Working memory can be evaluated by assessing digit span treatment for dogs ear mites generic ciprofloksacin 750 mg overnight delivery, having the patient spell a word backwards bacteria 02 micron 250mg ciprofloksacin overnight delivery, or having the patient continue specific patterns infection after tooth extraction order 750mg ciprofloksacin visa. Patients with lesions affecting the dorsolateral prefrontal cortex demonstrate impaired attention and working memory bacteria in urinalysis discount ciprofloksacin 1000 mg without a prescription. Lesions of the medial frontal lobes can produce akinetic mutism virus 68 symptoms cheap ciprofloksacin 250mg without a prescription, which is a syndrome of psychomotor retardation resembling severe depression antimicrobial lock solutions discount ciprofloksacin 500mg line. Lesions of the orbitofrontal cortex produce disinhibited behaviors that may transgress accepted social norms antibiotics for acne doryx ciprofloksacin 1000 mg with mastercard. Declarative memory relies upon the integrity of the Papez circuit in the mesial temporal lobes and diencephalon best antibiotics for sinus infection mayo clinic cheap ciprofloksacin 250 mg on line, including entorhinal cortex, the hippocampus, the fornix, the mammillary bodies, the mammillothalamic tract, the anterior nucleus of the thalamus, and the cingulate cortex. Diseases that affect these structures produce anterograde amnesia, with impaired ability to recall newly encoded information. This network is typically represented in the left hemisphere, but there may be bilateral or right hemispheric representation in some individuals. Homologous areas in the right hemisphere contribute to the generation and processing of music as well as prosody of language. The evaluation of language function includes an assessment of fluency, naming, repetition, comprehension, reading, and writing. Lesions in the language networks produce aphasia, which may be characterized as receptive, expressive, conductive, or global based upon the predominant abnormalities on examination. Lesions that disrupt right parietal areas and their networks may produce the clinical syndrome of hemispatial neglect. Higher-order visual processing also relies on a "ventral stream," which includes inferior temporal areas specialized for processing visual features of an object, a face, or a scene. These regions contribute to consciously experienced emotions but also have strong connections with functions unconsciously carried out by the autonomic nervous system. Pathology of the limbic system can have complex cognitive and behavioral manifestations that blur the distinction between neurologic and psychiatric disease. The cases in this section illustrate principles regarding the localization, diagnosis, and management of conditions that impair arousal or other cognitive functions. His past medical history included hypertension, diabetes mellitus, and prostate cancer. Six months later, his wife observed a progressive loss of interest in his previous hobbies and increasing apathy. Twelve months after symptom onset, the patient began having trouble finding his way home when driving. At the same time, his wife observed a personality change, describing her husband as "childlike," and said he began to follow her wherever she went. A year later, the patient developed difficulties with reading and spelling and became unable to plan ahead. His memory for events deteriorated and he had difficulty recognizing familiar faces. His difficulties in spatial orientation progressed until he ultimately got lost in the home he had lived in for 10 years. Prior to presentation, he began making sexually inappropriate comments that contrasted with his concurrent loss of libido. The neuropsychological evaluation upon admission revealed a severe amnestic syndrome, difficulties in naming and verbal comprehension, visuospatial impairment, a cognitive and behavioral prefrontal syndrome, and multimodal visual agnosia including prosopagnosia. Laboratory tests assess the most frequent endocrine and metabolic disorders (thyroid, parathyroid, B12, thiamine, folate and niacin deficiencies, hypoglycemia, hepatic encephalopathy, renal failure). Depending on the results of the abovementioned studies and the clinical context, the evaluation could also include testing for Lyme disease, Whipple disease, subacute sclerosing panencephalitis, progressive multifocal leukoencephalopathy, sarcoidosis, Hashimoto encephalopathy, paraneoplastic encephalopathy, and heavy metal poisoning. Metabolic studies can assess for leukodystrophies, encephalopathies, and porphyria. If the evaluation remains inconclusive, degenerative etiologies should be considered. When pyramidal, cerebellar, or choreiform movements are observed, a genetic study for Huntington disease or spinocerebellar ataxia should be performed. Motor impairment or a concurrent movement disorder suggests subcortical causes of dementia such as Parkinson disease dementia, progressive supranuclear palsy, and corticobasal degeneration. Finally, global (Alzheimer disease) or lobar predominant (frontotemporal lobe degeneration) cortical dementias need to be considered. If the pattern of atrophy is not suggestive of a specific type of degenerative disease, metabolic imaging can be performed (brain perfusion imaging) to further differentiate between the cortical dementias. For a long time, prosopagnosia was considered the main and earliest clinical feature of the syndrome. Affected patients exhibit progressive difficulties in recognizing and identifying the faces of familiar persons due to the multimodal loss of person-based knowledge. Another common symptom is topographic disorientation (getting lost) in familiar places (65%). Some additional symptoms are less frequently observed but are suggestive in this context: hyper-religiosity (15%), complex visual hallucinations (10%), and difficulties in performing calculations (5%). Neurologists need to be aware of the clinical characteristics of this entity, which have recently been described, in order to avoid misdiagnosis and potentially deleterious interventions. International Classification of Diseases and Health Related Problems, 10th Revision. Frequency and clinical characteristics of early-onset dementia in consecutive patients in a memory clinic. On the day prior to presentation, the patient began having memory difficulties and was noted by her husband to have completely forgotten many events and details of the previous days. She presented to an outside hospital where a comprehensive neurologic examination disclosed a nonfluent expressive aphasia but was otherwise unremarkable. Basic laboratory tests including electrolytes, complete blood count, and liver function tests had normal results. What is the differential diagnosis for subacute memory disturbances and confusion in this patient Funding information and disclosures deemed relevant by the authors, if any, are provided at the end of the article. Seizures with postictal confusion or exposure to psychoactive medications or drugs of abuse could produce the changes described. Stroke or cerebral hemorrhage must be considered, but the purely cognitive abnormalities without associated motor or sensory changes on examination would by atypical. Finally, transient global amnesia is a consideration, but is a diagnosis of exclusion. The initial workup would include intracranial imaging to assess for mass lesion, stroke, or hemorrhage. Lumbar puncture and systemic infectious workup should be considered given the recent fevers, upper respiratory symptoms, and changes in cognition. Infectious workup was notable for a rapid influenza swab that was positive for influenza A. What is the differential diagnosis of subacute altered mental status and seizures in association with mesial temporal lobe changes Seizure activity itself can lead to transient T2 hyperintensities in the medial temporal lobes. Other considerations in this patient would be a paraneoplastic or autoimmune encephalitis, but the acute onset and rapid decompensation is atypical. Lumbar puncture showed total protein of 443 mg/dL, glucose of 98 mg/dL, with 4 leukocytes and 11 erythrocytes per mm3. The patient became progressively more somnolent, requiring transfer to an intensive care unit, and she was transferred to our hospital for further evaluation and management. Her cranial nerves were normal, and she was able to localize to noxious stimuli in all extremities. Reflexes were brisk, measuring 3/4 in all 4 extremities, and the patient had positive Hoffman signs, flexor plantar response on the right, and equivocal response with fanning of the toes on the left. Acyclovir was continued, and the patient was empirically treated for bacterial meningitis with vancomycin and ceftriaxone. Repeat lumbar puncture showed total protein of 794 mg/dL, glucose of 84 mg/dL, with 4 leukocytes and 19 erythrocytes per mm3. Chest X-ray demonstrated a left lower lobe opacity, and the patient was treated with a 7-day course of ceftriaxone and azithromycin for pneumonia. She was enrolled in a clinical trial comparing oseltamivir to zanamivir for treatment of influenza. However, her condition continued to deteriorate despite antiviral therapy, and she required intubation for airway protection. Over the next several days, her examination results worsened such that she no longer spontaneously moved her extremities and only demonstrated stereotyped movements in response to noxious stimuli. She demonstrated some purposeful movements on hospital day 9 and was extubated on hospital day 11. Her condition slowly improved over the next week, and she was discharged to a rehabilitation facility on hospital day 21. On discharge, she was alert, was able to speak in 2-word sentences, could follow simple commands, and was able to walk with assistance. On follow-up 8 months later, the patient was fully ambulatory without residual aphasia, but had significant persistent deficits in anterograde and retrograde memory. McCray cared for the patient presented, wrote the text, and helped to assemble the figures. Deborah Forst cared for the patient presented, helped edit the text, and helped to assemble the figures. Neurological complications of pandemic influenza A H1N1 2009 infection: European case series and review. H1N1 encephalitis with malignant edema and review of neurologic complications from influenza. Grinspan, Division of Pediatric Neurology, Harkness Pavilion, 5th Floor, 180 Fort Washington Ave. She presented to the obstetrical service fully dilated after 2 days of leaking vaginal fluid, and delivered a healthy baby girl. She had had a febrile seizure at age 4, and several brief convulsions as a teenager. She recalled 2 of 3 words at 5 minutes, but had no memory for recent events, including her delivery. She could not describe cocktail ingredients, despite working as a bartender, but correctly recited old addresses. Encephalopathy suggests a process affecting large areas of the brain bilaterally due to metabolic derangements or diffuse structural injury to gray and/or white matter. Focal insults to structures responsible for memory or attention, such as the thalamus, hippocampus, and medial temporal lobe, may present similarly. Linking encephalopathy with the focal upper motor neuron sign of right leg hyperreflexia suggests a multifocal process. The differential diagnosis includes emergent peripartum conditions, such as dural sinus thrombosis, metastatic choriocarcinoma, and postpartum angiopathy, a form of reversible cerebral vasoconstriction syndrome. Subacute processes, such as demyelinating diseases and paraneoplastic processes, should also be considered. A complete blood count showed an elevated white blood cell count (14,000 per mm3). Lumbar puncture revealed a protein of 121 mg/dL, normal glucose, 3 white blood cells/mm3, and 23 red blood cells/mm3. Neurology 73 October 13, 2009 13 e75 agulation, endocrine, cardiac, lipid, and immunologic studies were unrevealing. Many lesions were hypointense on T1-weighted imaging and some demonstrated restricted diffusion. There were multiple lesions in the corpus callosum, many with a rim of T2 hyperintensity around a center of T1 hypointensity (figure 1). Magnetic resonance angiography showed caliber changes in the distal branches of both middle cerebral arteries. Optic neuritis worsens over hours to days, and lasts days to weeks, rather than 30 minutes. Susac syndrome is a microvasculopathy due to endothelial damage, which links encephalopathy, hearing loss, and visual changes. Digital subtraction angiography found generalized small caliber arteries intracranially, but no morphologic changes consistent with a large vessel vasculopathy as would be expected in postpartum angiopathy. To evaluate for Susac syndrome, ophthalmologic and audiologic evaluations were performed. Bedside dilated funduscopic examination revealed bilateral branch retinal artery occlusions with retinal infarcts. Fluorescein angiography found bilateral retinal infarcts, retinal artery branch occlusions, and arteriolar hyperfluorescence, suggesting a retinal vasculopathic process (figure 2). Muscle biopsy and additional serum tests to look for evidence of endothelial damage were obtained. We diagnosed Susac syndrome, or retinocochleocerebral vasculopathy, based on the pathognomonic triad of encephalopathy, branch retinal artery occlusions, and hearing loss. Only after an unrevealing evaluation for stroke did we learn of the visual and hearing loss. Also of note, initial bedside funduscopic examination found 16 e78 Neurology 73 October 13, 2009 sharp disc margins, but missed the retinal infarcts. Once we considered the rare diagnosis of Susac syndrome, ophthalmologic examination confirmed the branch retinal artery occlusions. This case underscores the importance of the history in an encephalopathic patient and the utility of a broad differential diagnosis. Months to years may separate the initial symptom from the development of the others. The characteristic callosal lesions in Susac syndrome are frequently misdiagnosed as demyelinating disease. Branch retinal artery occlusions present as flashes of light, black spots, scintillating scotoma, or occasionally monocular amaurosis fugax. Low frequencies are typically lost first, as the apex of the cochlea, which transduces lower frequencies, is more susceptible to infarction. Two developed symptoms during pregnancy, in 1 symptoms abated with pregnancy, and 3 had recurrent encephalopathy postpartum. Mycophenolate mofetil was added after a week, as she had not significantly improved, and the disease severity warranted additional immunosuppression. On discharge, 3 weeks postpartum, she demonstrated right visual field deficits, brisk reflexes, and clonus at both ankles, right more than left. Seven months postpartum, she continues to take mycophenolate mofetil, and is slowly tapering prednisone. She still complains of short-term memory problems, right eye visual problems, and poor hearing in her left ear. Postpartum cerebral angiopathy: reversible vasoconstriction assessed by transcranial Doppler ultrasounds. The clinical and radiological spectrum of reversible cerebral vasoconstriction syndrome: a prospective series of 67 patients. Two weeks later, he experienced a severe headache of sudden onset without associated nausea, vomiting, or focal neurologic symptoms. This lasted for a few hours, abating after several doses of ibuprofen and acetaminophen. He continued to drive normally, but had a befuddled facial expression and did not respond to questions from his wife. He also developed recurrent, sudden, severe headaches that occurred several times per day. These episodes occurred more frequently when lying in bed than when he was standing or sitting, and were associated with nausea. He was admitted to another hospital for evaluation of these symptoms and transferred to our facility after a 1-hour spell of "unresponsiveness," which resolved spontaneously, while there. His wife described him as "vacant" and "not as active and happy-go-lucky" as usual. He developed a slowly progressive, mild dysarthria; difficulty walking due to frequent "buckling" of the right knee; and numbness in the right medial forearm and little finger. He also described difficulty in using his hands to perform tasks such as putting toothpaste on a toothbrush, which he described as being like "putting two magnets together. In addition to the childhood seizures, his past medical history was notable for a fungal infection of the lung in 1997 for which he had been admitted to an intensive care unit. The details of this illness were not known beyond the fact that he was treated for several months with an antibiotic. What features of the history are most useful in narrowing the differential diagnosis In this case, the history has two main components: spells of altered consciousness and episodes of severe headache. The spells of altered consciousness are most consistent with complex partial seizures. Migraine is unlikely in light of the sudden onset, postural variations, and associated intermittent confusion. Episodic intracranial hypertension from a mass lesion, hydrocephalus, meningitis, or some combination of these diagnoses is an important consideration given the positional nature of the headaches. Equally crucial to formulating a neurologic differential diagnosis is to begin to localize the disease process within the nervous system from the history. While the long duration of the event and the postictal period suggests a temporal lobe focus, it is impossible to precisely localize the seizure focus in this case solely from the history.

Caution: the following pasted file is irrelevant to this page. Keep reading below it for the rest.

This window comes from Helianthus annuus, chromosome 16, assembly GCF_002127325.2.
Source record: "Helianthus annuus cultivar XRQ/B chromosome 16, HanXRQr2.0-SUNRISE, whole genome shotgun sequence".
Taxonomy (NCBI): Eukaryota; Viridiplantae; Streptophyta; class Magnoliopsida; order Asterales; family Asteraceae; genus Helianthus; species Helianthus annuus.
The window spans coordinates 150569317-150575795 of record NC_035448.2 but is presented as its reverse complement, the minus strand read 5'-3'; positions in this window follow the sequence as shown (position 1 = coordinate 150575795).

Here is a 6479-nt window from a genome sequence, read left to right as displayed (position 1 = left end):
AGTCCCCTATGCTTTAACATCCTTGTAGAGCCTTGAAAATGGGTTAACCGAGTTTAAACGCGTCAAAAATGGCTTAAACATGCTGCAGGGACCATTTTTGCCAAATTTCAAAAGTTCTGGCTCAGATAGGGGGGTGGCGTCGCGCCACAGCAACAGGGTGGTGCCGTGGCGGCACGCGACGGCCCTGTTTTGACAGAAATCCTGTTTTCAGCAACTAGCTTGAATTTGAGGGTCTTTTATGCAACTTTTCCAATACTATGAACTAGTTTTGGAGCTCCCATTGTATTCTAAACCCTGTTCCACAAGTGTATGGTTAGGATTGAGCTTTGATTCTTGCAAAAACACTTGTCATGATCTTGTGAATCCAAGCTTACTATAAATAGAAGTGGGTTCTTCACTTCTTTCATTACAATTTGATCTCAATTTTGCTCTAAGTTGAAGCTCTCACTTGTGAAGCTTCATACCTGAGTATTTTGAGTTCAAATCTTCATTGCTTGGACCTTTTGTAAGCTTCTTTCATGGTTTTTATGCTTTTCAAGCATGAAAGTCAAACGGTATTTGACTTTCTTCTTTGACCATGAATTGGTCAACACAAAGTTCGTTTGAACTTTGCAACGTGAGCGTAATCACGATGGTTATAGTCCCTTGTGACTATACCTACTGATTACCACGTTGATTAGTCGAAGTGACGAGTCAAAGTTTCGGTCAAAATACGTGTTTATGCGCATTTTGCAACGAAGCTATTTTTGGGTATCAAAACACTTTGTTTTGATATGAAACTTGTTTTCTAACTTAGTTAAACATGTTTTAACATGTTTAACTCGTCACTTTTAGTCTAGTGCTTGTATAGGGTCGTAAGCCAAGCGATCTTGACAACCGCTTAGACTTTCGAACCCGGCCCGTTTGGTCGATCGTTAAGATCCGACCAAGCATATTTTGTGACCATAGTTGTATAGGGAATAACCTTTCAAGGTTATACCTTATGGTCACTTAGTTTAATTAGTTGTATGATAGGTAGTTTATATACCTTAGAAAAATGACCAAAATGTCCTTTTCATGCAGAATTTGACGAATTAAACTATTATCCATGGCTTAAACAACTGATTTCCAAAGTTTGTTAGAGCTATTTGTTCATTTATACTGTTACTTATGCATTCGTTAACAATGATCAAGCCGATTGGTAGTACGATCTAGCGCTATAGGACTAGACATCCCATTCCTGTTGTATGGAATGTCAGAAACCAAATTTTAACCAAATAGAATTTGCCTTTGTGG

Dietary silicon affects acid and alkaline phosphatase and 45calcium uptake in bone of rats antibiotics depression discount 500mg ciprofloksacin overnight delivery. Arsenic mediates cell proliferation and gene expression in the bladder epithelium: Association with activating protein-1 transactivation antibiotics wiki 250mg ciprofloksacin mastercard. Marked increase in bladder and lung cancer mortality in a region of Northern Chile due to arsenic in drinking water antibiotics gave me diarrhea 250 mg ciprofloksacin for sale. Bioavailability of nickel in man: Effects of foods and chemically-defined dietary constituents on the absorption of inorganic nickel bacteria zinc discount ciprofloksacin 250mg. Community Health Associated with Arsenic in Drinking Water in Millard County safe antibiotics for sinus infection while pregnant safe ciprofloksacin 250mg, Utah antibiotics for acne for sale buy ciprofloksacin 1000 mg low cost. Effect of prolonged dietary administration of vanadate on blood pressure in the rat antibiotics for acne oily skin cheap ciprofloksacin 500mg on-line. Acute nickel toxicity in electroplating workers who accidently ingested a solution of nickel sulfate and nickel chloride antibiotic resistance lab report discount ciprofloksacin 750mg visa. Effects and dose-response relationships of skin cancer and blackfoot disease with arsenic. Tsuda T, Babazono A, Yamanoto E, Kurumatani N, Mino Y, Ogawa T, Kishi Y, Aoyama H. Ingested arsenic and internal cancer: A historical cohort study followed for 33 years. Diethyl maleate, an in vivo chemical depletor of glutathione, affects the response of male and female rats to arsenic deprivation. Effect of vanadium, iodine and their interaction on growth, blood variables, liver trace elements and thyroid status indices in rats. Deliberations and evaluations of the approaches, endpoints and paradigms for dietary recommendations of the other trace elements. In vivo percutaneous absorption of boron as boric acid, borax, and disodium octaborate tetrahydrate in humans: A summary. Cancer induction by an organic arsenic compound, dimethylarsinic acid (cacodylic acid), in F344/DuCrj rats after pretreatment with five carcinogens. A semiparametric transformation approach to estimating usual daily intake distributions. Feinleib M, Rifkind B, Sempos C, Johnson C, Bachorik P, Lippel K, Carroll M, Ingster-Moore L, Murphy R. In order to understand the phenomenon of same-sex sexual relations, we must first explore what the research shows about the origins of such attractions. One is that a homosexual orientation is essentially dictated by genetic and or biological factors-put simply, that people are "born gay. In the public square, the latter theory has appeared to be in decline and the former gaining favor in recent decades. Three of these in particular-a study of brain structure by Simon LeVay, a study of twins by J. Hamer-attracted considerable media attention and are largely responsible for the popular belief that a "gay gene" has already been found. The Brain Studies of Simon LeVay Some researchers have theorized that the sexual preferences and behavior of homosexuals may be dictated by the structure of the brain-particularly if the brains of homosexual men, for example, can be shown to resemble those of heterosexual women more than they resemble those of heterosexual men. One highly publicized study that purported to demonstrate this was conducted in 1991 by former Salk Institute researcher Simon LeVay. LeVay studied the brains of cadavers, including 18 men known to have been homosexual and one known to have been bisexual. He compared them with the brains of another 16 men and six women whom he presumed to have been heterosexual. It was also, however, more than twice as large in the heterosexual men as in the homosexual men. LeVay made questionable assumptions regarding the orientation of the "heterosexual" cadavers. On the other hand, three of the homosexuals had larger clusters than the mean size for "heterosexuals. Other Brain Studies Theories concerning the anterior commissure Since LeVay, researchers have examined other areas of the brain to see if there are differences between homosexuals and heterosexuals. Petito, and William Byne, "A Lack of Dimorphism of Sex or Sexual Orientation in the Human Anterior Commissure," Brain Research,936(2002):95. Such speculation is premature as the 23 studies that have sought sexual dimorphism [i. Furthermore, while some researchers did replicate the finding of a more bulbous splenium in women, others found it more bulbous in men and still others found no sex difference. As described by Byne, some of the negative studies have been unfortunately misinterpreted as successful replications. Pillardclaimtohavefoundahigherrateofhomosexuality among identical ("monozygotic") and fraternal ("dizygotic") twins than among adoptive siblings. In particular, although all recruiting advertisements stated that [subjects] were desired regardless of the sexual orientation of their relatives, there is no guarantee that volunteers heeded this request. Furthermore,thefactthattheconcordance rates were similar for nontwin biologic brothers (9. This is because dizygotic twins and full biologic siblings share the same proportion of genetic material. Thus, any difference in the true concordance rates would be attributable to environmental rather than genetic factors. While the study claimed to find "significant genetic effects" for the sexual orientationofwomen,nosucheffectswerefoundformen:"Formen,no significant genetic effects were found for number of opposite- and same-sex sexual encounters, nor for sexual orientation. Hershberger, "A Twin Registry Study of Male and Female Sexual Orientation," the Journal of Sex Research,34(2):212(1997). They found a strong familial resemblance, but had insufficient power to determine whether that correlation was due to genetic or environmental factors or both. The large proportion of discordant pairs underscores our ignorance of the factors that are involved, and the manner in which they interact, in the emergence of sexual orientation. Hamer, however, never claimed to have found a gene that inevitably determines that a person will be homosexual. Rather, he claimed to have located a genetic component to some instances of male homosexuality. The goal of our work was to determine whether or not male sexual orientation is genetically influenced. After studying 40 pairs of brothers who were homosexual, Hamer hypothesized that a certain genetic marker on the X chromosome was at least partially responsible for their homosexuality. Since men have an X and a Y chromosome, and they inherit their X chromosome from their mothers, Hamer theorized that the mother may be the carrier of the gene determining homosexuality in their sons. However, to date linkage studies have not found genes that code for complex behaviors. This could be explained if some instances of homosexuality were male-limited and maternally inherited whereas others were either sporadic, not sex-limited, or not maternally transmitted. Sib-pairs that are discordant at Xq28 should provide a useful resource for identifying additional genes or environmental, experiential, or cultural factors (or some combination of these) that influence the development of male sexual orientation. Support for this hypothesis was initially furnished by segregation patterns consistent with X linked transmission and reports of linkage to chromosomal region Xq2728. In some studies the statistical support for these findings far exceeded the significance levels reported by Hamer et al. Moreover, the evidence from twin and adoption studies for a genetic component in manic depressive illness was far more compelling than that for homosexuality. Unfortunately, non-replication of the linkage findings by other investigators, as well as extension and reevaluation of the original data, has resulted in diminished support for this hypothesis. This outcome underscores the uncertainties in linkage studies of complex behavioural traits. Most would agree that male homosexual orientation is not a simple Mendelian trait. This is important to consider, given the irreproducibility of many linkage reports for complex behavioral traits. Nonetheless, our data do not support the presence of a gene of large effect influencing sexual orientation at position Xq28. Also, from an evolutionary perspective, genetically determined homosexuality would have become extinct long ago because of reduced reproduction. Thus the purported linkage stands in apparent contradiction to the flimsy genetic and epidemiological evidence. Whether or not this sample is truly representative of familial homosexuality is an open question. Although these speculations have been faulted on theoretical, metatheoretical, and empirical grounds (Futuyma & Risch, 1983/84), a more basic problem with such arguments is their circularity. As Bleier has noted about similar accounts, this logic makes a premise of the genetic basis of behaviors, then cites a certain animal or human behavior, constructs a speculative story to explain how the behavior (if it were genetically based) could have served or could serve to maximize the reproductive success of the individual, and this conjecture then becomes evidence for the premise that the behavior was genetically determined. Theories that Hormone Levels Influence Sexual Orientation the theory that homosexuality was the result of a deficiency of male sex hormones in male homosexuals and, conversely, excessive levels of testosterone in lesbians, was repeatedly raised from the 1940s through the late 1970s. Prenatal hormone levels When research data failed to support this theory, attention turned from adult hormonal levels to the levels of hormones in the womb. However, other researchers questioned comparing hormonal levels in rats with humans. Motivated sexual behaviors in humans are unlikely to be under such rigid endocrine control. It is difficult to imagine that the gamut and plasticity of human sexual behavior can be reduced to factors as simple" as the way in which a female rat responds to a male. Genetic Characteristics May Play an Indirect Role in Sexual Orientation To date, all theories regarding the existence a "gay gene" remain unsubstantiated. However, some researchers suggest that genetics may play an indirect role through the presence of certain temperamental traits that increase the likelihood that certain individuals will experience same-sex attractions or come to identify themselves as homosexual. That is, given any heritability estimate, there are a variety of possible developmental mechanisms. For instance, these data are consistent with heritable variation in prenatal brain development or in some aspect of physical appearance that, by way of differential parental treatment, leads to differences in sexual orientation. Because such traits may be heritable or developmentally influenced by hormones, the model predicts an apparent nonzero heritability for homosexuality without requiring that either genes or hormones directly influence sexual orientation per se. Unfortunately, the caveat vanishes completely as word of the latest discovery moves from Science to Newsweek. The public can be forgiven for believing that research is but one government grant away from pinpointing the [sexual] preference gene. Do Upbringing, Experience, and the Social Environment Contribute to the Development of Homosexuality The result was not a conclusion based on an approximation of the scientific truth as dictated by reason, but was instead an action demanded by the ideological temper of the times. Prior to 1973 an extensive literature existed on the role of upbringing and experience in the development of homosexuality. In the remainder of this chapter we will examine parts of that large body of work showing the key developmental influences, as well as looking at more recent research supporting developmental theories of homosexuality. What happens after the child is born is complicated by many factors; there are not only inner biological and emotional factors, parental and familial surroundings, social and cultural circumstances; but the various pressures and expectations shift as the child grows and hardens as he establishes his ways into his eventual adult character structure. Gundlach,"ChildhoodParentalRelationshipsandtheEstablishmentofGenderRoles of Homosexuals," Journal of Consulting and Clinical Psychology,33(April1969):137. In fact, the current trend may be to underrate the explanatory power of extant psychosocial models. In1936,TermanandMilesfoundthemothersof homosexuals to be especially demonstrative, affectionate, and emotional, while the fathers were typically unsympathetic, autocratic, or frequently away from home. In this same publication, West presents his own study in England of 50 homosexual males and 50 matched control (nonhomosexual) males. His findings clearly show that male homosexuals are much more likely to come from a family constellation involving an overintense mother and unsatisfactory father relationship. The Work of Irving Bieber A study conducted by a team of researchers headed by Irving Bieber, published as a book in 1962, is still considered a landmark in the field. From our statistical analysis, the chances appear to be high that any son exposed to this parental combination will become homosexual or develop severe homosexual problems. In 1964 a British psychiatrist compared his patients who were either homosexuals or neurotic heterosexuals, and reported that "approximately 70 percent of the homosexuals (62 percent plus one-third of 28 percent) were either over-attached to their mother or did not get on well with their father. Whereas the percent of close-binding-intimate mothers was 55 for the Homosexuals, the corresponding percent for the Controls was only 20. We had 42 percent detached fathers for the Homosexuals and 24 percent for the Controls. The present authors feel that the function of the detached father in the psychogenesis of male homosexuality deserves a more important place than hitherto it has been given. AirForce,"therewastheopportunitytointerviewandtest approximately 40 male airmen in whom predominant or exclusive homosexuality was the major problem. In more than 30 of these cases, the mother-son and father-son relationship conformed to the family pattern described above. Not one of these airmen had a close, warm, affectionate attachment to his father or a father-substitute in childhood. Brown,"HomosexualityandFamilyDynamics,"Bulletin of the Menninger Clinic 27 (5): 229(Sept. In addition, Hooker herself has been criticized for recruiting research subjects from radical homosexual groups and others with an obvious agenda to promote (see Thomas Landess, "The Evelyn Hooker Study and the NormalizationofHomosexuality,"[FamilyResearchCouncil,1995]). Meanwhile, other research drawn from subjects in the general population confirmed the work of Bieber and others. Evans of the Loma Linda University School of Medicine was published in the Journal of Consulting and Clinical Psychology. Evans of the Loma Linda University School of Medicine concluded: "The present results were remarkably similar to those of Bieber et al. The results strongly suggested poor parental relationships during childhood for the homosexual men, at least as seen in retrospect. In my view, Evans is overly cautious in his assertion that his findings neither confirm nor refute the etiological role of parent-child relations as one set of many variables influencing or causing homosexuality in adult life. Beginning with the penetrating clinicalinsightsofFreud50yearsago,thesystematicinvestigation byTermanandMilessome30yearsago,theindependentfindingsof a number of clinical and research workers, and the recent noteworthy contributions of West and Bieber, there is now strong evidence and considerable agreement as to family dynamics in the development of male homosexuality. It is surprising there has not been greater recognition of this relationship among the various disciplines that are concerned with children. There would seem to be no justification for waiting another 25 or 50 years to bring this information to the attention of those who deal with children. And there is no excuse for professional workers in the behavioral sciences to continue avoiding their responsibility to disseminate this knowledge and understanding as widely as possible. Brown,"HomosexualityandFamilyDynamics,"Bulletin of the Menninger Clinic 27 (5): 232(Sept. The "exotic becomes erotic" theory Another more recent theory regarding the development of same-sex attraction is offered by Daryl Bem of Cornell University. These preferences lead children to feel different from opposite or same-sex peers-to perceive them as dissimilar, unfamiliar, and exotic. This, in turn, produces heightened nonspecific autonomic arousal that subsequently gets eroticized to that same class of dissimilar peers: Exotic becomes erotic. The theory claims to accommodate both the empirical evidence of the biological essentialists and the cultural relativism of the social constructionists. At first this produces strong negative arousal, but with repeated encounters over time, the fear and anger habituate and the opponent process becomes the conditioned, dominant affect. He thus emerges into late childhood or adolescence experiencing positive affective arousal to males, an arousal ready to be eroticized. Such a mechanism would allow for multiple developmental pathways leading to homosexuality and would account for the high concordance rate for homosexuality among identical twins reared together, as well as for the failures of various psychosocial theories that have focused exclusively either on personality traits of individuals or on various environmental factors, but not on the interaction of the two.